Wednesday, February 10, 2010

How Football Explains America-Feature on Polynesian Football Players

Our CSM Bulldogs football team has a large number of Polynesian players (Think Drew Moeaki, Sosaia Mataele, Vai Liu, Ratu Rabelo, Matangi Tonga, Seta Pohahau, Will Vatuvei (1990-2010), Sosefo Maka, Patrick Latu, just to name a few; Quarterback Matthias Pelesasa is half-Samoan. A 2002 article from ESPN estimated that a Samoan male (either an American Samoan, or a Samoan living in mainland United States) is 40 times more likely to play in the NFL than a non-Samoan American =D)

Here is an interesting segment from the book How Football Explains America about Polynesian football players, which can be bought from If you use the link, it will still take you directly to the link but will donate 4% of your purchases (whatever you buy, DVDs, books etc) back to CSM.

From pg 188-190 of How Football Explains America by Sal Paolantonio

The latest immigrant culture to find a home in the game of American football comes from the Polynesian Islands.

"It is because of the way the Polynesian culture is set up-chiefs rule villages," said Vai Sikahema, who was the first NFL football player from the South Pacific island of Tonga. "And they rule islands. Questions weren't asked or posed to the chief, or they were killed. So, the idea of a football coach, the one guy in charge, was perfectly acceptable to their Polynesian athlete. That father figure on the field works in our culture because it is our culture. It's the way in their homes. Fathers have the ultimate authority in their homes. That's the nature of our people."

In 2007, there were more than two dozen NFL players of Polynesian descent-from Junior Seau of the Patriots to Haloti Ngata of the Ravens to Ma'ake Kemoeatu of the Panthers to Toniu Fonoti of Atlanta to Troy Polamalu of the Steelers to Lora Tatupu, who went to three straight Prowl Bowls for the Seahawks and recently signed the richest contract for any Polynesian player-six years, $42 million. Tatupu, a deeply religious man, signed the contract two days before Easter Sunday. "It's a great Friday," he said.

The Polynesian islands were changed dramatically in the mid-1800s when Christian missionaries arrived. But not everything changed. The Christian "Mosaic Law" fit right in with Polynesian culture. "In Polynesia, it's an eye for an eye," said Sikahema. "It's not uncommon-even in modern society-for old men to duke it out. I've seen it in my own family. Even at weddings or celebrations, if two people have an issue, they fight. When the fight's over, they gather and they hug and they kiss. But families regularly settle their disputes that way. At its core, it's a warrior culture. That's why football fits in so perfectly."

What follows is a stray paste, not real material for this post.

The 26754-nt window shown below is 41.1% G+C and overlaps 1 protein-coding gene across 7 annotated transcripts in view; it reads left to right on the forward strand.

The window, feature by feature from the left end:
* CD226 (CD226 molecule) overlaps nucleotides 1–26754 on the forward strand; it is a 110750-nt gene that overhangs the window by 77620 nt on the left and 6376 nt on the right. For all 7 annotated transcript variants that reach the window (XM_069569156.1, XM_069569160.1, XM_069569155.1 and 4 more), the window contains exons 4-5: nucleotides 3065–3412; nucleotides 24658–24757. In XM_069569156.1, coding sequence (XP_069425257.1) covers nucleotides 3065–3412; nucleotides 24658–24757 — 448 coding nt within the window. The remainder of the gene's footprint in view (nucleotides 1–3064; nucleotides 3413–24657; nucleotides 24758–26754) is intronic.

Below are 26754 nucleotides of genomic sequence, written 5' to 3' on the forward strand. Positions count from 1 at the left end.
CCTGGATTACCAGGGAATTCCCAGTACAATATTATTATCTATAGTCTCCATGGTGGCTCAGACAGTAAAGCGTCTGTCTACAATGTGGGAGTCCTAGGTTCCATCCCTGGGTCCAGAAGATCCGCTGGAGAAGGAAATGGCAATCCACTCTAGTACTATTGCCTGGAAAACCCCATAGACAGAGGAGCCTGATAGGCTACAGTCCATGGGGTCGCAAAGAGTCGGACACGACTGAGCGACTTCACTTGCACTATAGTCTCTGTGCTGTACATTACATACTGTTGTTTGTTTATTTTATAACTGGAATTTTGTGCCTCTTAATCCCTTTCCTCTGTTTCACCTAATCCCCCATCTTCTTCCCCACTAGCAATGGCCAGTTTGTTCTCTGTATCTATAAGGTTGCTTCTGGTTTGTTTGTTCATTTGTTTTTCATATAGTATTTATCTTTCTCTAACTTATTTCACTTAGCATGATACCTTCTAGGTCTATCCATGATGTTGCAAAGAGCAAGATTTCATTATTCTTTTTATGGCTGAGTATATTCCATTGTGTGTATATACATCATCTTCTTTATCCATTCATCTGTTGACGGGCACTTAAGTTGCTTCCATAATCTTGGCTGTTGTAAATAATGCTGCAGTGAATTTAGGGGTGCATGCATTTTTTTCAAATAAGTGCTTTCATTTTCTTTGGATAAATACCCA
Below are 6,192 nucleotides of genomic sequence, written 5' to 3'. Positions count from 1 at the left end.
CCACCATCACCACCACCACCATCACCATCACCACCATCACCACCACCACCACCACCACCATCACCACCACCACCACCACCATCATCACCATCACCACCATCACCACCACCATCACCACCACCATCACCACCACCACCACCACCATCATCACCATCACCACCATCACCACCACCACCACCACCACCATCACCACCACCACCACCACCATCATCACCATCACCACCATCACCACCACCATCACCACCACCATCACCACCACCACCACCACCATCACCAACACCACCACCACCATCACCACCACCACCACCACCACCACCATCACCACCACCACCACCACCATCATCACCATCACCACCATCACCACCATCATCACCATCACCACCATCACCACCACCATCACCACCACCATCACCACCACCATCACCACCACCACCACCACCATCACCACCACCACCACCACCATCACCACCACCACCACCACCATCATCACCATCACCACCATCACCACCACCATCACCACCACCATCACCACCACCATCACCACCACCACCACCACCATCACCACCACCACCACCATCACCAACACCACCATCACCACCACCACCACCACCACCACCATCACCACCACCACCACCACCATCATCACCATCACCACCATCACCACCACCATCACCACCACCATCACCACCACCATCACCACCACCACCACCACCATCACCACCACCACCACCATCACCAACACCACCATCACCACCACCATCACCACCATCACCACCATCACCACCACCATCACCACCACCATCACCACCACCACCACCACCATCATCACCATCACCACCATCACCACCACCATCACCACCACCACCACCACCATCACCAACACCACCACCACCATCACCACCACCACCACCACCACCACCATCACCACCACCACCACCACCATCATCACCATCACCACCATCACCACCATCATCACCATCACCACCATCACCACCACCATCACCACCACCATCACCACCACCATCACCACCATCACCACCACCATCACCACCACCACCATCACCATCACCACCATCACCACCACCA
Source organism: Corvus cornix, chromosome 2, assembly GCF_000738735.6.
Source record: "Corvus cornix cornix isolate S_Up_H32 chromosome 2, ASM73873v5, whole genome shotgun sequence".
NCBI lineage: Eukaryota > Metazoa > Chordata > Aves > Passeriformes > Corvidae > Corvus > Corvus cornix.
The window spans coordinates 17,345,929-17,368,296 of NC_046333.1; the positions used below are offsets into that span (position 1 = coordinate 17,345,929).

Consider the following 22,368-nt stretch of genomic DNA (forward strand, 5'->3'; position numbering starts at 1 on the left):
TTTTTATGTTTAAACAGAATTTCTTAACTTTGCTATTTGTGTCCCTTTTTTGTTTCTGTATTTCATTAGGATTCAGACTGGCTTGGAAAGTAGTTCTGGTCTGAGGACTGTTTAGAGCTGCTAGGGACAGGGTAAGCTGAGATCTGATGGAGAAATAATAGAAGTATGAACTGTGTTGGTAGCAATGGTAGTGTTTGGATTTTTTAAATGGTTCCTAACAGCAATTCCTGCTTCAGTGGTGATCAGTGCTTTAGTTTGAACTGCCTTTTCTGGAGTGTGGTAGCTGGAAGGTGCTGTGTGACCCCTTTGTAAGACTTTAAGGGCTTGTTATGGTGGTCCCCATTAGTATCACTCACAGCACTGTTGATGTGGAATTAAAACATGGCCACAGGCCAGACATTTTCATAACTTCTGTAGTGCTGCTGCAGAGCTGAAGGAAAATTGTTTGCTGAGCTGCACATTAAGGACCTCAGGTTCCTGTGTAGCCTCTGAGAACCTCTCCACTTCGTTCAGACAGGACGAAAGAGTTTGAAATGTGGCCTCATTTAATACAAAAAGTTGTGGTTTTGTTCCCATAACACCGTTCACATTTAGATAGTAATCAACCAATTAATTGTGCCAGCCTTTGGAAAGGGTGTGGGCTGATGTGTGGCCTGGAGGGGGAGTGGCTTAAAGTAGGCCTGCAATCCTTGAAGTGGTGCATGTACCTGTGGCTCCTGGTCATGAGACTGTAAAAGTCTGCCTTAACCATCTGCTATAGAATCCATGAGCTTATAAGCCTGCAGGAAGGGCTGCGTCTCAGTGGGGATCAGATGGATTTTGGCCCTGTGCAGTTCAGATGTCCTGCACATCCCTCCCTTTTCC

The influx of Tongan boys into the school system in Euless, Texas-not far from Dallas-has made the local high school football team a spectacular success. The Euless Trojans won the Texas 5A Division I championship in 2005 and 2007. Before each game, the Tonga boys lead the team in the Haka (here is the link to a video clip of Bulldog Vai Liu leading his teammates in a Haka Bulldog style just before last year's State Championship game)-the ancient Polynesian war chant that calls for a fight to the death. The All Blacks rugby team of New Zealand-also containing many Polynesian players-has made the Haka their signature pregame ritual. Before the game, the All Blacks will actually face their opponents and do the Haka, finishing with a slash to the throat.

"We're the Italians and Irish of this century-we've only been in this country for 30 or 40 years, so our culture is still very much with us," said Sikahema, who was a record-setting punt returner in the NFL from 1986 to 1993. "Culturally, the fact that 300-pounders can be nimble on their feet, it is because they grew up doing these dances-the Haka. The fire knife dances. The hand-eye coordination that it takes to do these things. The warrior way. It's all why we have become so closely aligned with football as a way to get our way into American culture. It was my ticket here."

Now, it's not unusual for the Sikahema household in surburban Philadelphia to be the host for young Tongan and Samoean athletes who want to make it in American football. "There is no Polynesian word for cousin because it doesn's translate well in America. But the son of my father's brother is not my cousin. He's really my brother. So we all treat each other like that. And it's the same way for any teammate. We are all brothers. Polynesians instantly connected to the American game of football in that way-belief in the father figure structure, warrior culture, and the fight to the end. There is only one way up-to fight until you win."

How Football Explains America is an unapologetic look at the game of football in America, with Paolantonio often paralleling changes in the game to major events in American history. This is an interesting read, though some readers may be turned off by his righteous tone interspersed throughout the book. Readers should heed the warning he gives in the prologue: "So, please, by all means, check your political correctness at the gate." Strictly for football fans only.

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